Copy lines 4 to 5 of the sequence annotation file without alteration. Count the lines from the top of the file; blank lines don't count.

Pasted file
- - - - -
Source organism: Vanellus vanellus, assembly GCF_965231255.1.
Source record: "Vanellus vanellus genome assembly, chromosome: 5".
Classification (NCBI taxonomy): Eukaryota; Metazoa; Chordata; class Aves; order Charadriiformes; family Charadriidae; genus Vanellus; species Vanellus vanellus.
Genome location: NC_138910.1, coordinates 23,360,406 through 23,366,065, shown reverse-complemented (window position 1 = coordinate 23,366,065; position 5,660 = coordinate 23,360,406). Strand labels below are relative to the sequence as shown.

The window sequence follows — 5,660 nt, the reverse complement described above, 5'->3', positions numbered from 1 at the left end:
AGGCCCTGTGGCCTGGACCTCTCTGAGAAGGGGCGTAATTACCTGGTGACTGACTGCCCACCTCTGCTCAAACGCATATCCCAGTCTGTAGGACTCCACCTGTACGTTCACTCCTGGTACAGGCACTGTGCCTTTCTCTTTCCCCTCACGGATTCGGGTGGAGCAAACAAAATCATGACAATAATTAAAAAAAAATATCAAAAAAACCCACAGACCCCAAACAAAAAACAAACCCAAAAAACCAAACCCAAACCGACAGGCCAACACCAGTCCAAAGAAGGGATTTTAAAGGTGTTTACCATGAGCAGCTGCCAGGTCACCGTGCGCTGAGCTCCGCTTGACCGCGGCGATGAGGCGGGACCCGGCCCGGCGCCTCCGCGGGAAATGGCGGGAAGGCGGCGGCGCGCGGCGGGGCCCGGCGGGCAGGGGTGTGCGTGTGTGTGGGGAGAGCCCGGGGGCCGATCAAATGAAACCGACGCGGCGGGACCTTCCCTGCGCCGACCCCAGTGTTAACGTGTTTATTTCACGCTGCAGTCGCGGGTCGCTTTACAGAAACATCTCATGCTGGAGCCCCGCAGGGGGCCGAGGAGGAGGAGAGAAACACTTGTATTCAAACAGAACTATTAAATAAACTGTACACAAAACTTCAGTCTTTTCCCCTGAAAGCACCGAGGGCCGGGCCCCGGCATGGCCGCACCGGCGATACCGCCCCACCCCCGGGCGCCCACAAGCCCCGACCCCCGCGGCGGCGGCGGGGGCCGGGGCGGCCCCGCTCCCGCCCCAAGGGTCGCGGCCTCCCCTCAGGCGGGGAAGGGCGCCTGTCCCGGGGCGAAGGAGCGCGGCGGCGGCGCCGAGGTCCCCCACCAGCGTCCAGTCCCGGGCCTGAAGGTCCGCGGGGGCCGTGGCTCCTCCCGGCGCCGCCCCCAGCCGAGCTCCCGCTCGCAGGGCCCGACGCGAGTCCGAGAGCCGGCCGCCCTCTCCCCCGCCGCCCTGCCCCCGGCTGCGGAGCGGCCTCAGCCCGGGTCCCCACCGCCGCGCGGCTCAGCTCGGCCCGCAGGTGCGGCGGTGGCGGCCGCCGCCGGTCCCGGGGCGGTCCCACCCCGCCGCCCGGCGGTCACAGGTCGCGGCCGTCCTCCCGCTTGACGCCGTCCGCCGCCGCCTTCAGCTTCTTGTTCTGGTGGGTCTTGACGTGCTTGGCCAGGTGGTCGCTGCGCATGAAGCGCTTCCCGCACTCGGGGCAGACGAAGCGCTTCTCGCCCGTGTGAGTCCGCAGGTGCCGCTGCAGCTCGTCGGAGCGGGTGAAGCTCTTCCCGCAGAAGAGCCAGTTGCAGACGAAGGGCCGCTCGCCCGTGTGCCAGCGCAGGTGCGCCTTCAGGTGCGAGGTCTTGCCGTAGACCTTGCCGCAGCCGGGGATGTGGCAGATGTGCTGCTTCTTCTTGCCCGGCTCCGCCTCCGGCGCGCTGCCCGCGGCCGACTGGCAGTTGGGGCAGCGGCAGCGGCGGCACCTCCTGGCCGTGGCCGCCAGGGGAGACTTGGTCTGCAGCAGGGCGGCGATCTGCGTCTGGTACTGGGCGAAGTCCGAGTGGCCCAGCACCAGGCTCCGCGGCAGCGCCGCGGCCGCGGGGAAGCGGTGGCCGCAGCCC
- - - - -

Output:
Genome location: NC_138910.1, coordinates 23,360,406 through 23,366,065, shown reverse-complemented (window position 1 = coordinate 23,366,065; position 5,660 = coordinate 23,360,406). Strand labels below are relative to the sequence as shown.

The window sequence follows — 5,660 nt, the reverse complement described above, 5'->3', positions numbered from 1 at the left end: